I lived through an era where singers' passion and spontaneity astounded us, never dreaming that their performances were boring for an instant. Yes, not every performance was great, but even a less-than first rate performance had passion.

If these "experts" lived through the great post-war-era singers I heard they would never say such flip opinions based on their narcissism and presumed cleverness. I experienced many ovations after performances lasting up to 45 minutes; it makes me cringe to hear anyone saying Wagner is boring. Most performers today are boring, mere puppets mimicking what directors, many who don't like opera, tell them.

"The fault, dear Brutus, is not in our stars, But in ourselves, that we are underlings." Listen to a Furtwaengler performance of a Wagner opera and you will see the fault is in ourselves.

Dec. 12 2013 09:21 PM
Jeff from NJ

I often find myself drifting during a long piece, especially during a slow movement. In a way it seems therapeutic, a way of gently unloading the day's worries and processing its events. I think it's a great thing that classical music can help us to do this in a particular way.

I also think, however, that the tendency to use classical music as background music while doing other things makes it harder for people to focus at a concert. I have a friend who will not go to a classical concert; it doesn't make sense to him to sit and watch the orchestra play background music! (And he's a musician himself!)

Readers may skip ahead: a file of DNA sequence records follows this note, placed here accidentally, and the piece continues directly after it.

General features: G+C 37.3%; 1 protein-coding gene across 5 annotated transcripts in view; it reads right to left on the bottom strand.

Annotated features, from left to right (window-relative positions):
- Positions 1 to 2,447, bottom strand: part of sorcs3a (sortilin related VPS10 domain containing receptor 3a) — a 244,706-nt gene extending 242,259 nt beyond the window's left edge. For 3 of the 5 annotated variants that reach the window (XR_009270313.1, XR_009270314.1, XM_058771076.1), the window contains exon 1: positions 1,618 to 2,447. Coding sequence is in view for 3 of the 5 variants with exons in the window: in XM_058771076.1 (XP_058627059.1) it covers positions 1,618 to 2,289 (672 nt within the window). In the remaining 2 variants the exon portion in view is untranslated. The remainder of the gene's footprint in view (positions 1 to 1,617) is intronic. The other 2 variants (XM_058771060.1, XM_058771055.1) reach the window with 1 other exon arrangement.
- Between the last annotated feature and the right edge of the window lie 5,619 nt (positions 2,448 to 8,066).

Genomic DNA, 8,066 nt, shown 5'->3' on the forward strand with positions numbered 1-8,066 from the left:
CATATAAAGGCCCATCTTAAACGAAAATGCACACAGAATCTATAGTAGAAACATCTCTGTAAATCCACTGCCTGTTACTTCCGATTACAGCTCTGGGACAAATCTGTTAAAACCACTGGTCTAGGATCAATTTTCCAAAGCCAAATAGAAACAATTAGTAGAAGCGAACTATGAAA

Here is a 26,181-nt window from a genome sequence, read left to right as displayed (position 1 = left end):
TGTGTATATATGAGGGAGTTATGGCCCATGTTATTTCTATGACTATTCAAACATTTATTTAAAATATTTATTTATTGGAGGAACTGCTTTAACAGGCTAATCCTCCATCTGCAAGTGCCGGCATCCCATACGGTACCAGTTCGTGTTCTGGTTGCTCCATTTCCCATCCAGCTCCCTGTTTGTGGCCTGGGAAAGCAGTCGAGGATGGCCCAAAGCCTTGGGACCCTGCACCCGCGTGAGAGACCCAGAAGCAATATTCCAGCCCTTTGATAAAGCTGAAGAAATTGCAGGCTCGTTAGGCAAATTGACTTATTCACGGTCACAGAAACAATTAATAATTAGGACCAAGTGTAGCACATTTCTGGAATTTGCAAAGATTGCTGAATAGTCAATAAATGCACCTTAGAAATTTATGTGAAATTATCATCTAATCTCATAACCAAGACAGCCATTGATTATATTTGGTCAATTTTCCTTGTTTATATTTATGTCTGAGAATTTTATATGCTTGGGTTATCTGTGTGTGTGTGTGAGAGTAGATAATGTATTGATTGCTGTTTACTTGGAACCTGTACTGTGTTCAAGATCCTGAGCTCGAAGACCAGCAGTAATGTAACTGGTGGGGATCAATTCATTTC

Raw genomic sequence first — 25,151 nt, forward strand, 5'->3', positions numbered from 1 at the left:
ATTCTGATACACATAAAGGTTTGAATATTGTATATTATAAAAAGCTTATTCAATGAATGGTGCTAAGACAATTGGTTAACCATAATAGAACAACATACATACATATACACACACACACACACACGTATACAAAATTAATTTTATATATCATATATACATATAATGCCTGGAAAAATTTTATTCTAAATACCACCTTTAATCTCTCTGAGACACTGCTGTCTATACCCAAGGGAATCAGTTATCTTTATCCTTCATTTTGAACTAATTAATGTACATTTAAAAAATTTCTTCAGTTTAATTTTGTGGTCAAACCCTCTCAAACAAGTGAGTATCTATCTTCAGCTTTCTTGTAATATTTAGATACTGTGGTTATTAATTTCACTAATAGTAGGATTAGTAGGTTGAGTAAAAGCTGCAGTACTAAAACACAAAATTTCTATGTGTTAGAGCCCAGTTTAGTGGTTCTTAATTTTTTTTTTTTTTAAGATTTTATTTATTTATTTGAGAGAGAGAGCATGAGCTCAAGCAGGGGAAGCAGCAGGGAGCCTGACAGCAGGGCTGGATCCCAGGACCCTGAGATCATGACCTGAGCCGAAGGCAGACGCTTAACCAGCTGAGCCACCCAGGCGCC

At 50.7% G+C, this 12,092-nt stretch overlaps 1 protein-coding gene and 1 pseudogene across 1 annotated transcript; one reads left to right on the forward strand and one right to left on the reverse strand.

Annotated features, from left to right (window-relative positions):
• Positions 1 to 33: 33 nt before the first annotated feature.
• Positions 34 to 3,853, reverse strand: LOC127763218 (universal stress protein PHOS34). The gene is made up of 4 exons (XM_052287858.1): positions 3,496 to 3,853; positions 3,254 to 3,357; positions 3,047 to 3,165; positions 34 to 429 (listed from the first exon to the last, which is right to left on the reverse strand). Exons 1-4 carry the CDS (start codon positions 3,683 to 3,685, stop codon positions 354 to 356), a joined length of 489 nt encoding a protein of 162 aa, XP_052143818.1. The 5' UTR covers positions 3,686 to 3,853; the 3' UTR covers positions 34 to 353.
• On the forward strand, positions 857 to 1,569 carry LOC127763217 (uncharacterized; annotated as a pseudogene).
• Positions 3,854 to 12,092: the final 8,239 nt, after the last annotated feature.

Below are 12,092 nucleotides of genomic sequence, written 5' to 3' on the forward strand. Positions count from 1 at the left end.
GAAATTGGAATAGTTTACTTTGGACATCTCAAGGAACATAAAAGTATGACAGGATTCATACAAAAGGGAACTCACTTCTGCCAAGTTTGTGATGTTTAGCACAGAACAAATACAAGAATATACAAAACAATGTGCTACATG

Dec. 12 2013 06:19 PM

I do find the performance is the thing. That is to say that in a good, interesting performance or sometimes in an excitingly, awful performance, I will be alert sitting at the edge of my seat waiting to see what's coming next. I find there are a lot of performances which are too bland, beige and boring to keep my mind from wandering. Sometimes supposedly energetic performance can make my mind 'flee' from the concert stage if it is otherwise simply not good. There are no particular composers, except possibly Bach or Mozart, who come close to sending me off to the Land of Nod.

Dec. 12 2013 06:16 PM
Ciff Flanders from New York, NY

I've found that, when I know I'm going to be facing five hours of Die Meistersinger or Rosenkavalier, to take the day off and rest up beforehand! It helps to be fresh. I once attended a magnificent Meistersinger and at one point I happened to notice that almost the entire row in front of me was deep in the land of Nod!

Dec. 12 2013 06:05 PM
safary from Montclair

It is an established fact that your mind changes as you get older and more mature. It is also true that when you hear a new piece,you can not make a rush judgement one way or the other. You definitely have to listen several times ( four five or six)and devote your undivided attention before you come to any conclusion. Today's young audience do not have the patience, unfortunately in this instant gratification age. Too bad, they do not know what they are missing.

Dec. 12 2013 05:53 PM
Frank from UWS

That was Rossini. They talk about it in the show actually!

My most boring piece has to be Beethoven's Choral Fantasy. Deadly.

Dec. 12 2013 05:52 PM

Who was it who said that Wagner gad great moments and long quarter-hours?

Dec. 12 2013 05:18 PM
Lee from NJ

I feel so much better that I am not the only one nodding during an opera!

Dec. 12 2013 05:18 PM